For every family who revels in reuniting with each other this time of year, there is another for whom the holidays feel more like survival than a celebration—painful truths are choked down with the meal, and more words are eaten than leftovers. Such a family is the Jones clan of Lee Edward Colston II’s The First Deep Breath, currently making its world premiere at Chicago’s Victory Gardens, directed by Steve H. Broadnax III.
“Rooted in the experience of the Black American family, The First Deep Breath confronts the bonds of religion, sexuality, secrets, and lies,” reads the theater’s Instagram page. For the family of Pastor Albert Melvin Jones III, that already turbulent gumbo is further confounded by issues of reputation, respectability and profound grief, as this fictional family’s bonds have been perhaps irreparably damaged by the unprocessed pain of death, disease, unrequited love, incarceration, and abuse.
“The First Deep Breath is about the crushing weight of grief, and the joy that comes from healing,” playwright Lee Edward Colston II says of his latest work, which has been rightly compared to Tracy Letts’ Pulitzer prize-winning and equally chaotic family drama, August: Osage County. Speaking of August, comparisons to revered playwright August Wilson are also inevitable, not only for Colston’s choice to portray the fraught family dynamics within a tight-knit black community but because like Wilson’s Pittsburgh Cycle, Colston’s plays are all set in his native Philadelphia. While The First Deep Breath is not autobiographical, the playwright shares that it was inspired by elements of his own family and community. “I feel like I’m every character...or at least, a small piece of me is,” he says.
Theater lovers undaunted by the play’s three-and-half hour running time (broken up by two intermissions) will likely emerge feeling much the same. There are admittedly a few redundancies that verge on being overwrought, but so gripping is The First Deep Breath’s narrative and performances that the production feels far shorter in length—no small feat for typically impatient audiences, and ultimately, well worth the time spent.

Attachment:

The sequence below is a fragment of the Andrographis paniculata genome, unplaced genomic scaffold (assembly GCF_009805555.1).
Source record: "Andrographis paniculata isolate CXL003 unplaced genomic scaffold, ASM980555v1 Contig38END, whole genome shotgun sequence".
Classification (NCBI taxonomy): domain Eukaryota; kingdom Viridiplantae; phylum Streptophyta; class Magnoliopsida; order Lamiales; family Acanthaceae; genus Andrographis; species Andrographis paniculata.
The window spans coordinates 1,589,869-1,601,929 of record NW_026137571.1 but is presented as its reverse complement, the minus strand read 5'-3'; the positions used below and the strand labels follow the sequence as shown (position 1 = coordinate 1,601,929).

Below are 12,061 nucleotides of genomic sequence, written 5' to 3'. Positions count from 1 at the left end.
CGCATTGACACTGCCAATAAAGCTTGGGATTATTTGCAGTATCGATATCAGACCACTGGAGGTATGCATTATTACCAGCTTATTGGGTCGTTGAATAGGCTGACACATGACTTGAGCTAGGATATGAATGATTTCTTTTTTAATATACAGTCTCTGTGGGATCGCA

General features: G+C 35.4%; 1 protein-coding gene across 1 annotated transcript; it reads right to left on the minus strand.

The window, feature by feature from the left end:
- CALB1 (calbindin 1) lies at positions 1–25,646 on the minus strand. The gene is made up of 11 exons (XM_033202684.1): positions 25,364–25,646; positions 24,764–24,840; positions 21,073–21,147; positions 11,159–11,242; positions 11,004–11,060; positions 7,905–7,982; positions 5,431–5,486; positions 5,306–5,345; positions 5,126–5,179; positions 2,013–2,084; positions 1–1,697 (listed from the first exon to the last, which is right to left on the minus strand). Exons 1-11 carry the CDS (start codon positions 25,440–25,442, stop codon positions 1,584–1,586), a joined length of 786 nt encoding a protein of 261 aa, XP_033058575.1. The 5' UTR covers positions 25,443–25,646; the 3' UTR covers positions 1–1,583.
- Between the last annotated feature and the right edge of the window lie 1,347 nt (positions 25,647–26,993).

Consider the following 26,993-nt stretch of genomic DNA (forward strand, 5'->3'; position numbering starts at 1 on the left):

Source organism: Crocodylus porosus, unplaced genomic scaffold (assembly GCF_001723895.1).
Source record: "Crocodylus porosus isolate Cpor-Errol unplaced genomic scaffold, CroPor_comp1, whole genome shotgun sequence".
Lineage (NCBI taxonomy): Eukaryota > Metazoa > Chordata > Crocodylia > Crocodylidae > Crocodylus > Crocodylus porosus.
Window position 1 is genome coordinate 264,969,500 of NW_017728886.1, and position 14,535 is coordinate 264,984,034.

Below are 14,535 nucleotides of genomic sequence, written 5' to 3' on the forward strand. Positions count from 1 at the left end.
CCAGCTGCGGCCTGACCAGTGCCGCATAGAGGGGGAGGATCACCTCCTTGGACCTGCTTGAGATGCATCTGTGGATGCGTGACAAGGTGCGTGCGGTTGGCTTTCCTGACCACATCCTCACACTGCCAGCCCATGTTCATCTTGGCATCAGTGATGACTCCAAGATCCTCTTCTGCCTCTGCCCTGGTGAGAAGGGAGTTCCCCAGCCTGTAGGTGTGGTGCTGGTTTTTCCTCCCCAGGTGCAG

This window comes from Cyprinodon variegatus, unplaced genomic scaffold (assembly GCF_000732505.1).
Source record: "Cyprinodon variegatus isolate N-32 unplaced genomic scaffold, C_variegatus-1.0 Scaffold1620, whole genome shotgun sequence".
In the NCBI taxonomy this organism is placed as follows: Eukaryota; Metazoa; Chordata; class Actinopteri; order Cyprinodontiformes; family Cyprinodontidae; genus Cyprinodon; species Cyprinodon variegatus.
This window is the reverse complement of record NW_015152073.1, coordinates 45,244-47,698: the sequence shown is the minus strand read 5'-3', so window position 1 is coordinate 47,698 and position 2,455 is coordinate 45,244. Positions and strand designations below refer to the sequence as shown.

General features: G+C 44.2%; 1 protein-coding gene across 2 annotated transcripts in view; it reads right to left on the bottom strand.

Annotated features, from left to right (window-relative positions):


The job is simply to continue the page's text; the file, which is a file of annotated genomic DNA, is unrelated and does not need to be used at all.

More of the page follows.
While the Victory Gardens’ production boasts an intergenerational, truly powerhouse cast (familiar face Clinton Lowe is again a standout as prodigal son Abdul-Malik/Albert Melvin Jones IV), of particular note are the stunning performances of Celeste Williams as Ruth Jones (wife of the aforementioned pastor) and Deanna Reed-Foster as her sister, Pearl. These two veteran actresses are at their absolute best here, cycling through humor, anguish, disillusionment, rage and maternal warmth with dizzying, but always deftly handled speed.
“Triggering” is an oft-abused word, but there are scenes where the troubles of the Jones family threaten to emotionally overwhelm. Every character on stage has an issue (or several), and even Colston admits to writing with the intent “to disturb the comfortable and make the uncomfortable feel sane.” He is successful in that mission, as there is no shortage of uncomfortable moments in The First Deep Breath. But for this writer, as the cast took their final bow, it was empathy that was the ultimate takeaway for keeping up with the Joneses. No matter how functional your family might be, you will see yourself or someone you love in these characters. And of the many resounding truths spoken onstage, perhaps this is the one most worth taking home to our loved ones this holiday season: “Hurt and shame will stay in a family until somebody’s brave enough to feel it.”
The First Deep Breath is in production at Chicago’s Victory Gardens Theater through Dec. 22; tickets are available on their website.